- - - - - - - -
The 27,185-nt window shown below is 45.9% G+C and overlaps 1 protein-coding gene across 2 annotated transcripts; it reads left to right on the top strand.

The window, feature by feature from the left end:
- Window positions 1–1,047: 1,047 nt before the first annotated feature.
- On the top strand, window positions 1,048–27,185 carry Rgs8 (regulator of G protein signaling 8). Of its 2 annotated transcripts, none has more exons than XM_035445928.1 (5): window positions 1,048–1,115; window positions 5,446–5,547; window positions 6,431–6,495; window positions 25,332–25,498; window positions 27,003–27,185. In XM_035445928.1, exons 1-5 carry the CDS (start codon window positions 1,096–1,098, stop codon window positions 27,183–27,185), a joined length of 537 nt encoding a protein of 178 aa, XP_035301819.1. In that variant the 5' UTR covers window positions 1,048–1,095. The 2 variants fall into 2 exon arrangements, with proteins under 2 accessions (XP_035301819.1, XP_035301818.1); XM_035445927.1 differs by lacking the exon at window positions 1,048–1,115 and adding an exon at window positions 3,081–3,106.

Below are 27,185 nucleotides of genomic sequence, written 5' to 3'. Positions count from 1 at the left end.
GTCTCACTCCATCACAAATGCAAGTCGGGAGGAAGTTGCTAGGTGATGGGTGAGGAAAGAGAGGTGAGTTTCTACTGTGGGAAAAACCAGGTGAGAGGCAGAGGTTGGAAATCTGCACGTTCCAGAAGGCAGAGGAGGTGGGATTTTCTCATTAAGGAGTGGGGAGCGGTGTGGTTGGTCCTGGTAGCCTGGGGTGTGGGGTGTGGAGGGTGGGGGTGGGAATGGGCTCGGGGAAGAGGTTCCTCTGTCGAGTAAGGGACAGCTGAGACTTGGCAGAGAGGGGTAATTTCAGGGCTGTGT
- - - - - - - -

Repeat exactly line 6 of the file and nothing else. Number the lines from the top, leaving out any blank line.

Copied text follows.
GTCTCACTCCATCACAAATGCAAGTCGGGAGGAAGTTGCTAGGTGATGGGTGAGGAAAGAGAGGTGAGTTTCTACTGTGGGAAAAACCAGGTGAGAGGCAGAGGTTGGAAATCTGCACGTTCCAGAAGGCAGAGGAGGTGGGATTTTCTCATTAAGGAGTGGGGAGCGGTGTGGTTGGTCCTGGTAGCCTGGGGTGTGGGGTGTGGAGGGTGGGGGTGGGAATGGGCTCGGGGAAGAGGTTCCTCTGTCGAGTAAGGGACAGCTGAGACTTGGCAGAGAGGGGTAATTTCAGGGCTGTGT